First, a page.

Even as the phrase rings wrong in her mind—why are only certain people deemed worthy to be missed?
This is a gorgeous and impactful novel that questions what it means to be ‘one of the good ones’ and how to use one’s voice to speak up for what’s right.
Kezi, who is a Youtuber and young activist attends a rally for a Black man who was wrongfully killed. During the protest, she is arrested and mysteriously dies within police custody.
To pay homage to her, her two sisters, Happi and Genny embark on a journey using the Negro Motorist Green Book as their guide.
I loved so much about this book that I couldn’t put it down. It takes a look at racism, bias, and the bond of sisterhood. It also was a great depiction of what happens to a family when a member is lost to police brutality. I feel like everyone played a part in the story and the development of the characters and how we saw so much history was also a nice surprise.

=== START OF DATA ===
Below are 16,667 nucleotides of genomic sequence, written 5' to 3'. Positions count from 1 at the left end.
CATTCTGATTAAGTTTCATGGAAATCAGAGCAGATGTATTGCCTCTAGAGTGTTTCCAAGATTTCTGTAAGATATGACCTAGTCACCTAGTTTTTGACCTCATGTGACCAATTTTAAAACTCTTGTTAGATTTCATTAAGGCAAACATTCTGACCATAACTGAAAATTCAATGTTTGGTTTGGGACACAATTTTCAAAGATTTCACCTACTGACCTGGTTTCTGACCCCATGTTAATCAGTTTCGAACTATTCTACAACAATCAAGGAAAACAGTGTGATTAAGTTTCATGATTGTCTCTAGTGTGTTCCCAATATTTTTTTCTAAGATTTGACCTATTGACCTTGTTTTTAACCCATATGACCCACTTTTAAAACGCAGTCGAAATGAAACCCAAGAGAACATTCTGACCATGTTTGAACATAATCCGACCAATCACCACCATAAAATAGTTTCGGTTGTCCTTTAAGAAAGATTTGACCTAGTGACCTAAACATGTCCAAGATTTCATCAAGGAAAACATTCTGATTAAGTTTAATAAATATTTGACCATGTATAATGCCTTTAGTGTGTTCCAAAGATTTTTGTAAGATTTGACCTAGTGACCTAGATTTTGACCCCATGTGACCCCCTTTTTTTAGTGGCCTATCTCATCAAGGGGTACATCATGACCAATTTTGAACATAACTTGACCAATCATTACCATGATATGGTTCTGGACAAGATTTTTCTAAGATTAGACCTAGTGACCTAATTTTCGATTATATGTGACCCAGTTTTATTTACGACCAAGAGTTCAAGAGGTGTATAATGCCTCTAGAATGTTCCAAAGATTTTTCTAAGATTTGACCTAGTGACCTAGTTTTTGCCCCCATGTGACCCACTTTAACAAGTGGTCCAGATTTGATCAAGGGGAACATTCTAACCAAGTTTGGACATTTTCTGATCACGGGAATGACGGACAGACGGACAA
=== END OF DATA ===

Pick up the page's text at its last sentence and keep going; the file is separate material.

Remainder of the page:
I still have a few questions that were left unanswered and the twist to Kezi’s story, I definitely didn’t see that coming. For the most part, this was a timely and impactful read.